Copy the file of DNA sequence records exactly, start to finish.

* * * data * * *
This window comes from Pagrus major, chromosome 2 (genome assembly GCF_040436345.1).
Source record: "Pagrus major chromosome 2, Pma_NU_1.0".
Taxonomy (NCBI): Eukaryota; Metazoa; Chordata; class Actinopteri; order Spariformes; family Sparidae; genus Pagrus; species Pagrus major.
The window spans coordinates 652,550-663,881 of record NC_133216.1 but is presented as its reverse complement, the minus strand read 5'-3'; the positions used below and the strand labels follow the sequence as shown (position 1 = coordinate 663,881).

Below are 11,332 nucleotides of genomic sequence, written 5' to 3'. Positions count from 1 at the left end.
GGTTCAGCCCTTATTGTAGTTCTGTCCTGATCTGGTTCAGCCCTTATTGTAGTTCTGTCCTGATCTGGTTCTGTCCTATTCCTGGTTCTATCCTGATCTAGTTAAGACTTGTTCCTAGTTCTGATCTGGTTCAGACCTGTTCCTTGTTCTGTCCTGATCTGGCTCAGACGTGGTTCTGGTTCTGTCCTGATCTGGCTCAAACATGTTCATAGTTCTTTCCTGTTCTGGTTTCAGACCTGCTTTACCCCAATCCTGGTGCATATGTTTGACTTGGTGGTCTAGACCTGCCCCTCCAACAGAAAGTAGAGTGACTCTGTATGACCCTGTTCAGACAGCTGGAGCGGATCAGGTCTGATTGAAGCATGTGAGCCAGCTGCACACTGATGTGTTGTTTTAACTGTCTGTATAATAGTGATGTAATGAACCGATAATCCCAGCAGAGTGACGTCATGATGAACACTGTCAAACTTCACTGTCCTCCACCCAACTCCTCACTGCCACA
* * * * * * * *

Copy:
This window comes from Pagrus major, chromosome 2 (genome assembly GCF_040436345.1).
Source record: "Pagrus major chromosome 2, Pma_NU_1.0".
Taxonomy (NCBI): Eukaryota; Metazoa; Chordata; class Actinopteri; order Spariformes; family Sparidae; genus Pagrus; species Pagrus major.
The window spans coordinates 652,550-663,881 of record NC_133216.1 but is presented as its reverse complement, the minus strand read 5'-3'; the positions used below and the strand labels follow the sequence as shown (position 1 = coordinate 663,881).

Below are 11,332 nucleotides of genomic sequence, written 5' to 3'. Positions count from 1 at the left end.
GGTTCAGCCCTTATTGTAGTTCTGTCCTGATCTGGTTCAGCCCTTATTGTAGTTCTGTCCTGATCTGGTTCTGTCCTATTCCTGGTTCTATCCTGATCTAGTTAAGACTTGTTCCTAGTTCTGATCTGGTTCAGACCTGTTCCTTGTTCTGTCCTGATCTGGCTCAGACGTGGTTCTGGTTCTGTCCTGATCTGGCTCAAACATGTTCATAGTTCTTTCCTGTTCTGGTTTCAGACCTGCTTTACCCCAATCCTGGTGCATATGTTTGACTTGGTGGTCTAGACCTGCCCCTCCAACAGAAAGTAGAGTGACTCTGTATGACCCTGTTCAGACAGCTGGAGCGGATCAGGTCTGATTGAAGCATGTGAGCCAGCTGCACACTGATGTGTTGTTTTAACTGTCTGTATAATAGTGATGTAATGAACCGATAATCCCAGCAGAGTGACGTCATGATGAACACTGTCAAACTTCACTGTCCTCCACCCAACTCCTCACTGCCACA